Analysis: Resumed China-Japan dialogue looks at 'bigger picture'
Updated 11:47, 11-Aug-2019

Chinese Vice Foreign Minister Le Yucheng and Japanese Vice Foreign Minister Takeo Akiba held a new round of the China-Japan strategic dialogue Saturday in Japan's Nagano, a sign of recovering bilateral ties. 

This is the first time a China-Japan strategic dialogue has been held in seven years. 

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During the meeting, the two sides agreed to implement the important consensus reached by Chinese President Xi Jinping and Japanese Prime Minister Shinzo Abe on the sidelines of the Group of 20 (G20) summit in Japan's Osaka in late June. 

Xi and Abe reached a 10-point consensus to promote bilateral relations, one of which is to strengthen dialogue in diplomacy and security. 

The two ministers exchanged views on bilateral ties and international and regional issues of common concern. They also agreed to work together to promote China-Japan relations in light of a new era of development.   

Le also met with Japanese Foreign Minister Taro Kono Friday in Tokyo, saying that the relationship between China and Japan has been improving.  

Kono said Japan is looking forward to President Xi's state visit next year and will work with China to ensure a successful visit.  

Chinese President Xi Jinping (R) meets with Japanese Prime Minister Shinzo Abe in Osaka, Japan, June 27, 2019. /Xinhua Photo

Chinese President Xi Jinping (R) meets with Japanese Prime Minister Shinzo Abe in Osaka, Japan, June 27, 2019. /Xinhua Photo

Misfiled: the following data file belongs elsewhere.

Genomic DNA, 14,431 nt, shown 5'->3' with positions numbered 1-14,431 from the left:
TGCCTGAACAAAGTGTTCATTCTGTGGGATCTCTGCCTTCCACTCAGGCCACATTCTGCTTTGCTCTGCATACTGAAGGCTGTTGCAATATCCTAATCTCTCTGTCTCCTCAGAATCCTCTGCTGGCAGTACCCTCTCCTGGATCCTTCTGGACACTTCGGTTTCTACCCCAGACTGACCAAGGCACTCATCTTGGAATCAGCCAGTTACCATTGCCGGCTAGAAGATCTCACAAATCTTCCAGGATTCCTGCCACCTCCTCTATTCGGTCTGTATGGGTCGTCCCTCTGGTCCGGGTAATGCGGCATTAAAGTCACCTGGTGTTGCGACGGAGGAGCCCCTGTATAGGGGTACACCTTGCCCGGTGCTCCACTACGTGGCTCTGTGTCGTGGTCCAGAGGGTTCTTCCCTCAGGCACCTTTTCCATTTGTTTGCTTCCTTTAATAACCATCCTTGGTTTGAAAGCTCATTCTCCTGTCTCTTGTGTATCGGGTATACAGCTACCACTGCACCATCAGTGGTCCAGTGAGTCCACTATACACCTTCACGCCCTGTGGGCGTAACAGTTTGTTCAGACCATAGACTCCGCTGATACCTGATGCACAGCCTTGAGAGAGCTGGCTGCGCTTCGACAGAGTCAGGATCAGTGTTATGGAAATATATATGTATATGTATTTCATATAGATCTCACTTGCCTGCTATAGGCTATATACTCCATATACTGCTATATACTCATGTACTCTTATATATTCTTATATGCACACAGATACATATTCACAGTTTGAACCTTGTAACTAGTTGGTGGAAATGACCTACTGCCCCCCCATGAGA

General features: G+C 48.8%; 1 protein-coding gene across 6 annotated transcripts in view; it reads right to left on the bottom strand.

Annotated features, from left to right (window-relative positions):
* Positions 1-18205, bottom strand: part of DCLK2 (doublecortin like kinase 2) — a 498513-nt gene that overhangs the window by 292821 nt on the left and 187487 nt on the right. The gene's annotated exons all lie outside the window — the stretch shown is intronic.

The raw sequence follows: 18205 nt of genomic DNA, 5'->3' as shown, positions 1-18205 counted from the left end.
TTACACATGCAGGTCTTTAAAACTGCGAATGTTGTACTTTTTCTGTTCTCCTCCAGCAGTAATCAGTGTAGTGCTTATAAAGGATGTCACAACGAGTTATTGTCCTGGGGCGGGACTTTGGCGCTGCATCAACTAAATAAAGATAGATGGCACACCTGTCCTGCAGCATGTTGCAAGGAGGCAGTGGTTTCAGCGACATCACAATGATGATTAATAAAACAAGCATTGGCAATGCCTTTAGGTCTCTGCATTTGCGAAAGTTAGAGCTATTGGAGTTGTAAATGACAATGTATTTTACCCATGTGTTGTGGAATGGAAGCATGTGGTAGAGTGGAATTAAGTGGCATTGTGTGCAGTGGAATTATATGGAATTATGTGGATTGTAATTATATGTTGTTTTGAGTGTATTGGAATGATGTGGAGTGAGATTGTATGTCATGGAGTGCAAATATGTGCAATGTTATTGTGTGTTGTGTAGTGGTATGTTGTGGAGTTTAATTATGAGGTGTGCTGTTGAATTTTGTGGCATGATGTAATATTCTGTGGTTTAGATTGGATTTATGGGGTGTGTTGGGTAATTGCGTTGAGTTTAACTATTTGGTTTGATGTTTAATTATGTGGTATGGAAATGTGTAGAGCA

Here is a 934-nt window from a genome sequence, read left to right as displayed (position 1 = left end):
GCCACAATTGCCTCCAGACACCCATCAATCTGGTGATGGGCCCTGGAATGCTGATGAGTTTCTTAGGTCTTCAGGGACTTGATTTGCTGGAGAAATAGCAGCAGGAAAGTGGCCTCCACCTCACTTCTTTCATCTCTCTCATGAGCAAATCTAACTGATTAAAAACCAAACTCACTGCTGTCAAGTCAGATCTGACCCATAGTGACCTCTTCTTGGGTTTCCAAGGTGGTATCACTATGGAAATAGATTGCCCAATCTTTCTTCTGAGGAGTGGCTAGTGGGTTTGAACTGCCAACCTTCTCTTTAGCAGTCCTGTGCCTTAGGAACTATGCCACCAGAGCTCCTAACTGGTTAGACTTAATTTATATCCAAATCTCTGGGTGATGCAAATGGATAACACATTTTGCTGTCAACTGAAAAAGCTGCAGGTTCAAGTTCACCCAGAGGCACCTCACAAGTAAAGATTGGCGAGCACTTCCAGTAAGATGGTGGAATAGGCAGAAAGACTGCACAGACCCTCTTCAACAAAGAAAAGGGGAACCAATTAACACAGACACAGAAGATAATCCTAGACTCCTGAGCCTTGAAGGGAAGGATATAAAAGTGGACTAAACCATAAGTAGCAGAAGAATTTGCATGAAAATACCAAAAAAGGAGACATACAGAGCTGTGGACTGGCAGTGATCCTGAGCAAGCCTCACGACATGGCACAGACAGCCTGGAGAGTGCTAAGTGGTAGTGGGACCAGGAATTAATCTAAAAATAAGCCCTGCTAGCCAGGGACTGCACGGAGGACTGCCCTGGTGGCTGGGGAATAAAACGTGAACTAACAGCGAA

Why is the strategic dialogue important? 

Launched in May 2005, the China-Japan strategic dialogue is an important channel for the two governments to strengthen strategic communication and experts say the dialogue is unlike other negotiations and looks at the bigger picture. 

"Unlike many other working-level negotiations and official contacts that deal with specific issues, the strategic dialogue looks at the bigger picture and is more about having a clear understanding of what their respective bottom line is, crisis management and future planning," South China Morning Post reported citing Zhou Yongsheng, a professor in the Institute of International Relations at China Foreign Affairs University. 

The 14th round of the dialogue is the first of its kind since June 2012. Among the 14 dialogues, eight were held in China and six in Japan. 

The last round of dialogue was held in June 2012 in Japan. Vice Foreign Minister Zhang Zhijun met Japanese Foreign Minister Koichiro Gemba and Vice Foreign Minister Kenichiro Sasae. The two sides exchanged in-depth views on how to correctly steer and advance bilateral relations. 

Expert: Beijing might help repair Japan-South Korea ties 

The China-Japan strategic dialogue will focus on the direction of bilateral relations and touch on some important regional and international issues of common concern, said Zhou. 

The professor added that Beijing will likely offer to help repair the relationship between Seoul and Tokyo. 

He believes that it is in China's interests to mediate Japan-South Korea relations, and it helps ensure the completion of the free trade agreement negotiations between China, Japan and South Korea, and finalize the Regional Comprehensive Economic Partnership Agreement (RCEP). 

Tensions erupted between the two countries after Japan tightened export controls on key materials for South Korea's semiconductor industry and decided to downgrade South Korea's trade status. Seoul accuses Tokyo of weaponizing trade to retaliate over political rows stemming from their wartime history.